A planned strategic update for Australia’s burgeoning space sector is in doubt with the new government yet to back the $9.5 million initiative announced nearly a year ago, adding to industry concerns about lost momentum.
The Albanese government won’t commit to completing the Space Strategic Update (SSU) promised by the Coalition in March last year because it is still considering its alignment with its own investment, technology and defence policies.
Originally planned to take 18 months to two years to develop by the Australian Space Agency, the SSU was to provide a “vision” for the sector through to the 2040s that united civil and defence space efforts with a more cohesive strategy.
A space policy expert says while little detail has emerged since March, dropping the initiative would be a lost opportunity for the Albanese government and add to concerns in the sector it is being overlooked.
“I think it’s really important that the Albanese government gets this done,” Australian Strategic Policy Institute senior analyst Dr Malcolm Davis told InnovationAus.com.
“If they don’t, then it really will undermine confidence within Australia and beyond about our country’s space [sector] and you will see knock on effects from that that would I think be really counterproductive for us achieving some of the goals that we set out to achieve when the Space Agency was first opened in 2018.”
The Australian Space Agency released a 10-year plan for the civil sector in 2019, aiming to triple the size of the civil space sector to $12bn. The Department of Defence launched Australia’s Defence Space Strategy last year.
In March, then-minister for Science and Technology Melissa Price said the SSU would help unite the civil and Defence space sectors with better coordination of investments to develop a space sector that delivers both civil and defence capabilities.
The SSU was budgeted $9.5 million over two years from 2021/22 in the Coalition’s March budget. But the initiative does not appear in the Albanese government’s October budget and officials told an Senate Estimates hearing in November that the initiative and any of its uncommitted funding remains under consideration.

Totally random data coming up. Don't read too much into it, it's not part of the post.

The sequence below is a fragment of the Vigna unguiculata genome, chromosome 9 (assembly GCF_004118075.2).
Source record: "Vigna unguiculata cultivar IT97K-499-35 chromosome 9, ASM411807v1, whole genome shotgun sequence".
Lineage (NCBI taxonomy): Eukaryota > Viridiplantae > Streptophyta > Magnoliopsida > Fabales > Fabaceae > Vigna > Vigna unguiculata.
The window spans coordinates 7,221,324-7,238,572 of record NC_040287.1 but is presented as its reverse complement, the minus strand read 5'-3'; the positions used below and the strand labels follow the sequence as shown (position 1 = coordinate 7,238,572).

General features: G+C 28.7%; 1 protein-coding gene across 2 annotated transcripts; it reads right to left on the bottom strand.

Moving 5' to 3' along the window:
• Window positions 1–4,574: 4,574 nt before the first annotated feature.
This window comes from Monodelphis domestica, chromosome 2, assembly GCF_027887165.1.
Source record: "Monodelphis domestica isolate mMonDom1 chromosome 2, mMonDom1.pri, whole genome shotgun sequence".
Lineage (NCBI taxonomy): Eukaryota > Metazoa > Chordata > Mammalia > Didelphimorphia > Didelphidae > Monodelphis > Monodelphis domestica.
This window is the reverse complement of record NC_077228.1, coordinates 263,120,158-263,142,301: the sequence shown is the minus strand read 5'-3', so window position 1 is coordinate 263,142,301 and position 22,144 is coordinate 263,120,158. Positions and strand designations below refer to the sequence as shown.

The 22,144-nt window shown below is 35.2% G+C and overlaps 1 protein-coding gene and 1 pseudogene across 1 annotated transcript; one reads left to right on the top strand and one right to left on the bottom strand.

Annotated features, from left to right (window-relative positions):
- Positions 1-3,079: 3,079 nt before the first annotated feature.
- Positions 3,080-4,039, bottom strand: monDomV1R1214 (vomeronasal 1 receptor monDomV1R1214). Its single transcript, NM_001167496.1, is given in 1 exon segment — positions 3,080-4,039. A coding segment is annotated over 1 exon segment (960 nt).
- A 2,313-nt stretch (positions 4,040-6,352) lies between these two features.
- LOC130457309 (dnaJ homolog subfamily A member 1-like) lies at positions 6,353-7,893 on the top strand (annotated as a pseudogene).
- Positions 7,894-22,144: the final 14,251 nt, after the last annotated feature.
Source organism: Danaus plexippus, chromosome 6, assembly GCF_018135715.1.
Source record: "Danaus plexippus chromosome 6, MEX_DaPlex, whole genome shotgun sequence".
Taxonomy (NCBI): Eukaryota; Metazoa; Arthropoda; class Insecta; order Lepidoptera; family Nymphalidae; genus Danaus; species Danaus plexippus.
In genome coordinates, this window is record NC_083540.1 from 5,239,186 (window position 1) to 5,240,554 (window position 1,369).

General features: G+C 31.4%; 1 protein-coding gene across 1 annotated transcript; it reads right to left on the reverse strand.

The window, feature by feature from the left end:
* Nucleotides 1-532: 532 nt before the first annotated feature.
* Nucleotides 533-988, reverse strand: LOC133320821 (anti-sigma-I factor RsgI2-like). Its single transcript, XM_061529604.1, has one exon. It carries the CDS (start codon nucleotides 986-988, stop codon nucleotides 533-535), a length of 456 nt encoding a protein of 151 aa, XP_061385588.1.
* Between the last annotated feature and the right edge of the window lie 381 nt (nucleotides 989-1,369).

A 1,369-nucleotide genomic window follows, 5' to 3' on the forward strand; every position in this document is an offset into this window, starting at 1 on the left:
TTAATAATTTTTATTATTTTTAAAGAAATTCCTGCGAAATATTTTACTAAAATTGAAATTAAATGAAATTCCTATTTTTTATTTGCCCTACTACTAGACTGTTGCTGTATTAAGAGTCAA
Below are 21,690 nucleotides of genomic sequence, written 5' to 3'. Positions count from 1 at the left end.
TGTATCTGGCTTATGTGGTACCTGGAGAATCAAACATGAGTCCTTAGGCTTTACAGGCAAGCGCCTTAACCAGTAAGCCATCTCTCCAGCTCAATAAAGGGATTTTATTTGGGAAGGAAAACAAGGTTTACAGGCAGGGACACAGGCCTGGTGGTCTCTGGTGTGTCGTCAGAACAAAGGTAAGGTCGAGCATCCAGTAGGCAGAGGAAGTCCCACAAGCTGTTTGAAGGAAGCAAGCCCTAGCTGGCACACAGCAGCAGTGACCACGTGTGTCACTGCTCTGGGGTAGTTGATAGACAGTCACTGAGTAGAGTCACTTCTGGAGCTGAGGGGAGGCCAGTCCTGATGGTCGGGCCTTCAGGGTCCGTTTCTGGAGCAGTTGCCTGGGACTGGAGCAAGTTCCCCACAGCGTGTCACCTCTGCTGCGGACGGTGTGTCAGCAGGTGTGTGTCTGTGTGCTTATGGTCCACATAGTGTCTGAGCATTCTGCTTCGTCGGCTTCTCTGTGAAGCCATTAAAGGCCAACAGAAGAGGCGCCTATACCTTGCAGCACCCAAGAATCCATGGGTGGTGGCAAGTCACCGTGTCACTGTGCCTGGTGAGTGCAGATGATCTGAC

A spokesperson for Industry minister Ed Husic has confirmed the initiative is far from locked in.
“The Space Strategic Update was an initiative of the previous government,” the spokesperson told InnovationAus.com
“The Albanese Labor government will consider long term national space priorities in the context of our broader agenda. This will take into account government priorities including the National Reconstruction Fund, critical technology development – such as robotics, quantum computing and artificial intelligence – and the Defence Strategic Review being led by Deputy Prime Minister Marles.”
The Industry department and Australian Space Agency, which had been set to begin work on the SSU in July before the change of government, declined to provide any indication on how much investment had been made in the SSU or if there was still a planned release.
Instead, a spokesperson for the Australian Space Agency said it had been consulting with the space industry throughout the last year, with feedback leading to new products and better collaboration with states and territories.
Dr Davis said more information and a decision one way or another on the SSU is needed for the Australian space sector.
“It is rather frustrating for those of us in the space policy sector to be kind of being kept out of the loop and in the dark on this very important document,” he said. “If it’s the case that the Albanese government is going to do a go slow on this and hold off maybe until after the next federal budget, then that’s a bit frustrating too.”
Parts of the Australian sector are frustrated by what is being perceived as a lack of commitment from the new government, Dr Davis said.
The Space Industry Association of Australia (SIAA) launched a broadside at the new government in September last year, questioning the Albanese government’s commitment to the area and the placement of space within the Industry portfolio rather than Home Affairs or Prime Minister and Cabinet.
But the industry group has landed several meetings with the Australian Space Agency, the Industry department, and Minister, while individual space businesses have also met with the new government nearly 200 times since it was sworn in.
Funding for space grant programs was also spared in the Albanese government’s spending audit, although how it is distributed may also change.
An official government response was also provided to a parliamentary inquiry into the local space industry and its 38 recommendations. But there was little commitment to concrete changes and the response also suggested a wait for other policies.
With worsening economic conditions and an unstable geopolitical environment greeting the new government, some caution is understandable, Dr Davis says. But the clock is ticking for the Australian space sector and the SSU would be useful, he said.
“They can’t afford to leave it too long because if they leave it too long then suddenly you got to lose momentum. Companies and organisations are going to start losing confidence and that’s when you get companies closing down and going overseas. Jobs are lost and it’s just snowballs from there. “
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